Today we hear that it’s a VUCA world. We hear various business models being adopted by organizations to enhance their agility and adaptability. But I have seen all these qualities being used and incorporated by these heroes, my professors of the street university from whom I learnt to do business, run organizations, learned Human Resources, sales, marketing, operations, etc.

I’m sure each one of you would also have learnt something from them, which in your subconscious mind plays out when you are running your companies or your systems. You are a sum total of your experiences. By this I mean experience of the world, being out there, interacting with people and situations. Experiential learning is the biggest learning you can get, the world is full of an exciting diverse bouquet of experiences, each for every situation.

They say there are no free lunches, but there sure are free lessons! ‘Street University’ may not be recognised amongst the biggest universities of the world, but I’m sure the lessons I learnt here I wouldn’t have been taught to me even in the best of universities. For the determined, inspiration is everywhere, especially in the chaos of the streets. Watch out for it the next time you are out for a stroll!

How Soon Will You Be Working From Home?

Work today is increasingly tied to routine rather than a physical space. Unsurprisingly, more and more, companies in the United States allow their employees to work beyond a specifically designated space.

The number of telecommuters in 2015 had more than doubled from a decade earlier, a growth rate about 10 times greater than what the traditional workforce registered during the same period, according to a 2017 report by, a job search site specializing in remote, part-time, freelance and flexible-hour job positions.

Telecommuting might not just be a company perk in the next decade.

Experts, however, quickly point out that telecommuting’s growth faces numerous challenges. Cultural barriers in traditional companies, reliable technology, labor laws, tax policies and the public’s own perception about telecommuting will need adjusting to a more mobile workforce, say labor analysts.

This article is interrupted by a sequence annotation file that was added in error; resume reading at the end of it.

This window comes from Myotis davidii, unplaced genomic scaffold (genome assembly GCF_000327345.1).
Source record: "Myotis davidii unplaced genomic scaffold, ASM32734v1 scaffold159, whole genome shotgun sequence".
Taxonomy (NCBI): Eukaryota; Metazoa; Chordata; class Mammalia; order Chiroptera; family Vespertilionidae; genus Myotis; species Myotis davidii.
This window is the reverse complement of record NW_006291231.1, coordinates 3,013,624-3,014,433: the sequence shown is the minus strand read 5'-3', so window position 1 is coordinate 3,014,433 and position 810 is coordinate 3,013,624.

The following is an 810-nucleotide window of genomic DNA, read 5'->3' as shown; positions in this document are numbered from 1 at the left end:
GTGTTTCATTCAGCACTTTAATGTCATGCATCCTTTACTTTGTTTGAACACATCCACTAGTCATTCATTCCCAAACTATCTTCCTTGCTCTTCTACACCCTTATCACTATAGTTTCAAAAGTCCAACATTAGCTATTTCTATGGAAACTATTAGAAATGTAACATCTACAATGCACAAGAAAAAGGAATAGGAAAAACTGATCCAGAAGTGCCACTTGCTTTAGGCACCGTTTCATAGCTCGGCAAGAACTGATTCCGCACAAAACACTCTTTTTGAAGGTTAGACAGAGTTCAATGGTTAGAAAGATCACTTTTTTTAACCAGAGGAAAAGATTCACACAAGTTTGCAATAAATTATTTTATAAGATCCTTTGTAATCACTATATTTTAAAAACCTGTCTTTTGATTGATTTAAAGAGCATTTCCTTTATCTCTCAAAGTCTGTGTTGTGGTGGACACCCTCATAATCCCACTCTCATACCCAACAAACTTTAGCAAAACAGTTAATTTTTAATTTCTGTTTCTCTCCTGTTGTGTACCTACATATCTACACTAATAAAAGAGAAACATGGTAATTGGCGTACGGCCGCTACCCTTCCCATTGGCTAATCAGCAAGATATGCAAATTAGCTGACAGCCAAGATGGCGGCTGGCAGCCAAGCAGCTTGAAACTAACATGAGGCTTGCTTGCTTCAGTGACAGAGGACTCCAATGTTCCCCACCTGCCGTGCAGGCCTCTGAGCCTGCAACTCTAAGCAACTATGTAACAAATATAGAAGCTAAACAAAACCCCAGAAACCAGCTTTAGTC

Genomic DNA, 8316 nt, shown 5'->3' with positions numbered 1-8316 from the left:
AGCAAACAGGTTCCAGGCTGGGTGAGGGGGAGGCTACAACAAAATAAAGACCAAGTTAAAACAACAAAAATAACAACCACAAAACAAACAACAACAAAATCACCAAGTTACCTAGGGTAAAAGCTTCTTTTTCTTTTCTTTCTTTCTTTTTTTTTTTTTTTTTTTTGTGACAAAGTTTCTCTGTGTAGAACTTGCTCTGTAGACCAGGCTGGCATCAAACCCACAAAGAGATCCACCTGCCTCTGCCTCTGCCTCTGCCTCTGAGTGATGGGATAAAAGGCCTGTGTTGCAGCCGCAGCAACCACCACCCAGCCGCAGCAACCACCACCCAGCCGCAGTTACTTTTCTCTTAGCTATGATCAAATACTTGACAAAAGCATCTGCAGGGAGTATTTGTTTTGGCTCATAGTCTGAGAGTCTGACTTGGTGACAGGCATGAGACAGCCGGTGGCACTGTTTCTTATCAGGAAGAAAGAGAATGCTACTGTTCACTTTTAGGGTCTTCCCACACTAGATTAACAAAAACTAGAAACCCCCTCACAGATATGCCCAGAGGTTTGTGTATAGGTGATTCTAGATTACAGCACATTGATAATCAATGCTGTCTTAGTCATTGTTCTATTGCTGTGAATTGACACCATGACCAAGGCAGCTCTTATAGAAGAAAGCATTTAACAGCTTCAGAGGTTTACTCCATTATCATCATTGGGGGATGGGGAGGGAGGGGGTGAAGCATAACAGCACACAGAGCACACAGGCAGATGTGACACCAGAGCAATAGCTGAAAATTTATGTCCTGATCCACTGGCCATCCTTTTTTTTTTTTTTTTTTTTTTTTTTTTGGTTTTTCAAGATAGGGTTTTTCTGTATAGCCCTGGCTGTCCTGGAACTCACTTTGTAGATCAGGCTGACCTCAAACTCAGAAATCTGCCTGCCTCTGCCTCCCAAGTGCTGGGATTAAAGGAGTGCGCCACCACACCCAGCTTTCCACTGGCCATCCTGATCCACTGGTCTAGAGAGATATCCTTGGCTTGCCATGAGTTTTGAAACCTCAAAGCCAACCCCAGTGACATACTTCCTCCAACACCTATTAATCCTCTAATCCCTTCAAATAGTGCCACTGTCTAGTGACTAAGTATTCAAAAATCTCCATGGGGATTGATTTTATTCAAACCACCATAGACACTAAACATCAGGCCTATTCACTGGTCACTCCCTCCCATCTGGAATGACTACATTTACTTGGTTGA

Remote Work Still Considered a Perk

The report said the industries offering the greatest possibilities to work remotely included technology and mathematics, the military, art and design, entertainment, sports, media, personal care and financial services. Experts cite a couple of reasons why telecommuting is becoming more common in some industries: a more reliable internet connectivity and new management practices dictated by millennials and how they work.

Among the advantages that companies cite for remote work are cost savings in the absence of a work space, more focused and productive employees, and better work retention. Additionally, in 2015, figures showed that U.S. employers had saved up to $44 billion with the existing almost 4 million telecommuters (working half time or more), the report said.

“I’ve been able to see firsthand the increase in productivity by incorporating telecommuting into several companies,” says Leonardo Zizzamia, entrepreneur in San Francisco and co-founder of a productivity and collaboration tool called Plan. “With housing costs in Silicon Valley continuing to rise, telecommuting is the financially savvy way to work for your favorite company.”

Yet remote work is still considered a perk in the majority of workplaces. The greatest proportion of telecommuting positions fall under management, according to the report. Managers, however, struggled with overseeing remote workers.

“It used to be that everybody was in (an) office at set hours and if you were a manager you could look up and see your employees working or not,” says Susan Lund, partner at McKinsey & Company, a global management consulting firm. “Now it’s different. More companies are moving toward a more flexible work space environment and for managers it’s much more challenging because you need to know what each person is working on and whether they are reaching their goals.”

Workers in the beginning and early stages of their careers will be key to transforming today’s workplace to be more friendly to telecommuting, analysts say.

“Millennials have been working over computers and the internet since they were in early junior high and even younger,” says Brie Reynolds, a senior career specialist at “For them it’s natural and when they come into the workforce they are really pushing it into the mainstream. They are letting employers know that remote work is something that they value, that it’s a way that they would want to work and that they don’t see it as a perk, but as another option for working.”

Working From Home as the Cross-Border Threat

According to a 2017 LinkedIn report, the number of positions filled in the United States in October was more than 24 percent higher compared to the previous year. The oil and energy sector, manufacturing and industrial, aerospace, automotive and transportation sectors reported the biggest growth in jobs, the report said.